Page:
However, I will not pretend that I agree with religion – Christian or otherwise, and I’m certainly not adverse to sharing my views and doing my best to convince others to embrace evidence based thinking instead of faith.

The first paragraph is important to me because I need to emulate it.  I need to stand for people whose convictions I do not share.  I live in America, an imperfect place.  But one blessing that I should not take for granted is the ability to speak without being stifled.  How can I realize that blessing without defending it for another?  That was the core of Mike’s first paragraph and I appreciate it.

The second paragraph is important to me because Russell and I have often reached a point of impasse here.  Is the word instead correct?  I feel that it is the pivot of the sentence at least, likely the paragraph, perhaps the thesis.

Back to Mike’s scripture reference.  It is one of my favorites and I chose to use the King James Version because I remember it from childhood and it has the words evidence and faith in close juxtaposition.  As a Christ follower in a scientific vocation, this verse has meant the world to me.

Is faith blind?  Is it always required?  The text in Hebrews says that faith is the substance of things hoped for.  Is faith needed for things already realized?  Probably not.  I do not have faith for a table.  I’m sitting at it.  Is faith the substance of my hope for my children to follow Christ?  It is.  Is faith separated from hard work?  By no means.  My favorite epistle is James.  Martin Luther called it the epistle of straw.  I don’t particularly like Martin Luther.  James said that faith without works is dead.  So, if my faith that my sons will follow Christ is to have life, should I lead an authentic life worthy of imitation?  I argue yes.  I have faith – – belief – – in what I hope for but have not yet realized.  That faith is coupled with effort.  I can not have faith that Mike and I can continue respectful dialogue.  I have to be willing to write letters and to carefully read his.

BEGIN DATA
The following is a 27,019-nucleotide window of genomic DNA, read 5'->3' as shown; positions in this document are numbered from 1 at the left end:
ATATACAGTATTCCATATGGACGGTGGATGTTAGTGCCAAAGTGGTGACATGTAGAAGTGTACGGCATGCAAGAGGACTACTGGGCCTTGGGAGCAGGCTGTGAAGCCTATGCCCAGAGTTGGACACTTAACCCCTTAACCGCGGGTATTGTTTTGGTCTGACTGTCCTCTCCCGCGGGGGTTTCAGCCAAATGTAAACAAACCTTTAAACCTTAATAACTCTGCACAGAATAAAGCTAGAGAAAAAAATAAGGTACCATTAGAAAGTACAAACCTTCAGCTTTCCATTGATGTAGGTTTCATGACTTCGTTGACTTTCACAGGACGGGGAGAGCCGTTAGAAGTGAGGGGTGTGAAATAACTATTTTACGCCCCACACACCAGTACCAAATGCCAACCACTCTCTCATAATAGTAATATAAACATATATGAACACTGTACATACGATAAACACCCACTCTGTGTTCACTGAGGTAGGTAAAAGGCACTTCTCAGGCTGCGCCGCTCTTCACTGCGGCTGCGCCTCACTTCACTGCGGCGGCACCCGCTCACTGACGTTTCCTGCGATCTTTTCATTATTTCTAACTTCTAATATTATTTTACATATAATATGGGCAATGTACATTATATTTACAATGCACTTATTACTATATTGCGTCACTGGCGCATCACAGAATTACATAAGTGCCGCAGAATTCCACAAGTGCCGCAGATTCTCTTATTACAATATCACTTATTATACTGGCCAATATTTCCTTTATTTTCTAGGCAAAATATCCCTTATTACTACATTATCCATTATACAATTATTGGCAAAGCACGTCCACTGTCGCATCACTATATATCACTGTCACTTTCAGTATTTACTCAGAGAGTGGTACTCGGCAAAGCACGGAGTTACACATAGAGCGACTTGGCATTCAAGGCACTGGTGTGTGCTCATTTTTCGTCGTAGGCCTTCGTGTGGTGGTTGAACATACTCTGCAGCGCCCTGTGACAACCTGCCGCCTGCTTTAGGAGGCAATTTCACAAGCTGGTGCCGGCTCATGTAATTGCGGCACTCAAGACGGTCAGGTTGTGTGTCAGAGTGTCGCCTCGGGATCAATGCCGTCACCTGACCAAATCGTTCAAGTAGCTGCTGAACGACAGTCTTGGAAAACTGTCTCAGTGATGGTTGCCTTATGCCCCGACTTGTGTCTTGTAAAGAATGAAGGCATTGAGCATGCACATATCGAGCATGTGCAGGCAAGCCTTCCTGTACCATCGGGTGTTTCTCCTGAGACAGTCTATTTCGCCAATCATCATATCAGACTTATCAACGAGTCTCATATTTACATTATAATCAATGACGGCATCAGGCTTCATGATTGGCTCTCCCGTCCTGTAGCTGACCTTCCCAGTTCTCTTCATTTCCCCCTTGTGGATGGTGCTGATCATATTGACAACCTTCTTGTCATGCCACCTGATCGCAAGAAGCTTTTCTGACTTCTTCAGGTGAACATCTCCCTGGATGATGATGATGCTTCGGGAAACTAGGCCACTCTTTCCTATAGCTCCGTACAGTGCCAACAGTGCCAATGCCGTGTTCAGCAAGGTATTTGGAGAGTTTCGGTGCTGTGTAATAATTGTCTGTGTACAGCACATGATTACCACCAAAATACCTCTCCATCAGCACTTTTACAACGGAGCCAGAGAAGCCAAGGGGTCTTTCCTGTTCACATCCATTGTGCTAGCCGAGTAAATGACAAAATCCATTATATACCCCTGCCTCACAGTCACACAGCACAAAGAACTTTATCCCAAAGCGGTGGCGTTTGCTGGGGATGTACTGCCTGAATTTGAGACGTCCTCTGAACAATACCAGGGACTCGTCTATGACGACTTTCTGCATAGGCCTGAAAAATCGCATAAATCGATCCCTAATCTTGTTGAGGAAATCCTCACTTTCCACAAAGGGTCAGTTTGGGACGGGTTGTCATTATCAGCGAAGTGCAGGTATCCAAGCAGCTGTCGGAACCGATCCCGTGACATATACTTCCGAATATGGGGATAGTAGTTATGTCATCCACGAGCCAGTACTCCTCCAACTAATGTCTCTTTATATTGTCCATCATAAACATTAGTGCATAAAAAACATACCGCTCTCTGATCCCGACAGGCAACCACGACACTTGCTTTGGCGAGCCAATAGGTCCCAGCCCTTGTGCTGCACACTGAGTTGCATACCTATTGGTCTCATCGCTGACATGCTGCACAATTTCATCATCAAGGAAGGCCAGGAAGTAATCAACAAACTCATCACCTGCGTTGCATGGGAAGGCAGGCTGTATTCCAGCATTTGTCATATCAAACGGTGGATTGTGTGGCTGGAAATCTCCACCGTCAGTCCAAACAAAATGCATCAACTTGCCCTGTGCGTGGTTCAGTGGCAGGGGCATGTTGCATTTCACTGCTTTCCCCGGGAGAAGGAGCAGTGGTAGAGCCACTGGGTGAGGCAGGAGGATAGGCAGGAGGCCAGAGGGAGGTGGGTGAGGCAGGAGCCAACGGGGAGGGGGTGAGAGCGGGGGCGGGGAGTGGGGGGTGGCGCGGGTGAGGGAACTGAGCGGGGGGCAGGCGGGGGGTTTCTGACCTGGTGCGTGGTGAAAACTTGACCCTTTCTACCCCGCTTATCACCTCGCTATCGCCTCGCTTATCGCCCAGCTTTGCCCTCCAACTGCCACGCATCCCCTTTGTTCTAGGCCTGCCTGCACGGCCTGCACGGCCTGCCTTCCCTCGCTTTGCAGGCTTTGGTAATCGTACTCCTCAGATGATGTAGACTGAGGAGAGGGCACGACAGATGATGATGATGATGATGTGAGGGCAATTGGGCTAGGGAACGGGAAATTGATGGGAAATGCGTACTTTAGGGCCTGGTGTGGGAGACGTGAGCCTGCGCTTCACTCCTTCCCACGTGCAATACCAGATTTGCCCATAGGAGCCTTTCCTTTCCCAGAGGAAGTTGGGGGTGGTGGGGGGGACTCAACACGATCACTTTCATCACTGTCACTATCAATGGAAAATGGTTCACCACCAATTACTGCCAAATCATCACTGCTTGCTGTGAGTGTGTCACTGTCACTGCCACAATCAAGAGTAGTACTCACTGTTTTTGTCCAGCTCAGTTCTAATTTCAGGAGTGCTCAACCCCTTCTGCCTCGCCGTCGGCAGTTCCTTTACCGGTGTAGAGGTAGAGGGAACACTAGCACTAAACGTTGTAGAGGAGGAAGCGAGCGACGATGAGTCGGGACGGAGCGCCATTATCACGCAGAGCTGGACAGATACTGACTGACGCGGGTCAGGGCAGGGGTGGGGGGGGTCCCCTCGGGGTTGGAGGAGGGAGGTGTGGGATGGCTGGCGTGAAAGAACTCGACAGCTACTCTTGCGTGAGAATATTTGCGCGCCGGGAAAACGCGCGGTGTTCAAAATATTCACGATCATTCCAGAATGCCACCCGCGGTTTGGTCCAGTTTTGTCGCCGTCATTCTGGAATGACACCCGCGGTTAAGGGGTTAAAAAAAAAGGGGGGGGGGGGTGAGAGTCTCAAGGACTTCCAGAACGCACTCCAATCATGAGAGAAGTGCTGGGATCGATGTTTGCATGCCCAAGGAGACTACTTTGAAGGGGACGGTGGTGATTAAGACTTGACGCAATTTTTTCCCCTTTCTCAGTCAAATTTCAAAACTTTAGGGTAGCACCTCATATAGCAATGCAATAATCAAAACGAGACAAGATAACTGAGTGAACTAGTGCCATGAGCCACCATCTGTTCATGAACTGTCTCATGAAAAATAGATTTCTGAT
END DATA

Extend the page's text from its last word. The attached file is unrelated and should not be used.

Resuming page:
Faith is the evidence of things not seen.  Allow me to be clear.  I am an old earth creationist.  I believe that God created the universe by authoring natural laws and allowed us to evolve to sentience.  I don’t think he directed every mutation.  He could have, but the scientific evidence does not point that way.  I don’t believe that Genesis is literal.  I do believe it is completely true.  As a student and lover of language, allegory has never bothered me.  In biological science, I have some degree of expertise.  In physical science, I have enough knowledge to plumb the depths of my own ignorance.  In social science, I have compassion, but not Mike’s degree of professional knowledge, expertise and practice.  As an aside, social workers are some of my favorite people on earth.  How is faith evidence?  Did I take on faith the existence of Pluto?  It could have been another light source that we didn’t understand.  In a thin way I did before the photos came back, but that’s not what I’m talking about.  I take on faith that my life will continue if it ends tomorrow.  That is a bold claim that I can’t prove.  My personal version of Pascal’s wager is this:  if I’m wrong I won’t know it  — the can’t lose position for an egotist like me.  That is a statement of faith.